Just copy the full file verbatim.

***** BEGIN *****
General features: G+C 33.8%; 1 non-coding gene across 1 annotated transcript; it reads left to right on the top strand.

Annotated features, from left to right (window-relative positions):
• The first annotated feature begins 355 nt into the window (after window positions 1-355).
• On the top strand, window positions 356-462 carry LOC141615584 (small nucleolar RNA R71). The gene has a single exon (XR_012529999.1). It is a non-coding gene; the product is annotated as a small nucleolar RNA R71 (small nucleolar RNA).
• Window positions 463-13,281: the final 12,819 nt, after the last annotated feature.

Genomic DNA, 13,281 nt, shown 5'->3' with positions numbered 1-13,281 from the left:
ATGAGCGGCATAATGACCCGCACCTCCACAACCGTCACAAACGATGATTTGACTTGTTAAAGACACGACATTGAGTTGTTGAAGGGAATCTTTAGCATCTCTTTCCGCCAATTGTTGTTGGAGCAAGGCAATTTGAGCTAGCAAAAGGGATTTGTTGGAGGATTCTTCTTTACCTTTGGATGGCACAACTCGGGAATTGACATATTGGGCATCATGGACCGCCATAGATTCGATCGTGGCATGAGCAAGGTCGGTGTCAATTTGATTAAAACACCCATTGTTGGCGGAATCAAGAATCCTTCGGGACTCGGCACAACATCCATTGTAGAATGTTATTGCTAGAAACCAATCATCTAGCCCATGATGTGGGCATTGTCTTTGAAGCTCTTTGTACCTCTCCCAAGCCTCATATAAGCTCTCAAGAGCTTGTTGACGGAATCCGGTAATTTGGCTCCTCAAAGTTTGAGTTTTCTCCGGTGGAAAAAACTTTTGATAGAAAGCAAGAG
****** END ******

General features: G+C 33.8%; 1 non-coding gene across 1 annotated transcript; it reads left to right on the top strand.

Annotated features, from left to right (window-relative positions):
• The first annotated feature begins 355 nt into the window (after window positions 1-355).
• On the top strand, window positions 356-462 carry LOC141615584 (small nucleolar RNA R71). The gene has a single exon (XR_012529999.1). It is a non-coding gene; the product is annotated as a small nucleolar RNA R71 (small nucleolar RNA).
• Window positions 463-13,281: the final 12,819 nt, after the last annotated feature.

Genomic DNA, 13,281 nt, shown 5'->3' with positions numbered 1-13,281 from the left:
ATGAGCGGCATAATGACCCGCACCTCCACAACCGTCACAAACGATGATTTGACTTGTTAAAGACACGACATTGAGTTGTTGAAGGGAATCTTTAGCATCTCTTTCCGCCAATTGTTGTTGGAGCAAGGCAATTTGAGCTAGCAAAAGGGATTTGTTGGAGGATTCTTCTTTACCTTTGGATGGCACAACTCGGGAATTGACATATTGGGCATCATGGACCGCCATAGATTCGATCGTGGCATGAGCAAGGTCGGTGTCAATTTGATTAAAACACCCATTGTTGGCGGAATCAAGAATCCTTCGGGACTCGGCACAACATCCATTGTAGAATGTTATTGCTAGAAACCAATCATCTAGCCCATGATGTGGGCATTGTCTTTGAAGCTCTTTGTACCTCTCCCAAGCCTCATATAAGCTCTCAAGAGCTTGTTGACGGAATCCGGTAATTTGGCTCCTCAAAGTTTGAGTTTTCTCCGGTGGAAAAAACTTTTGATAGAAAGCAAGAG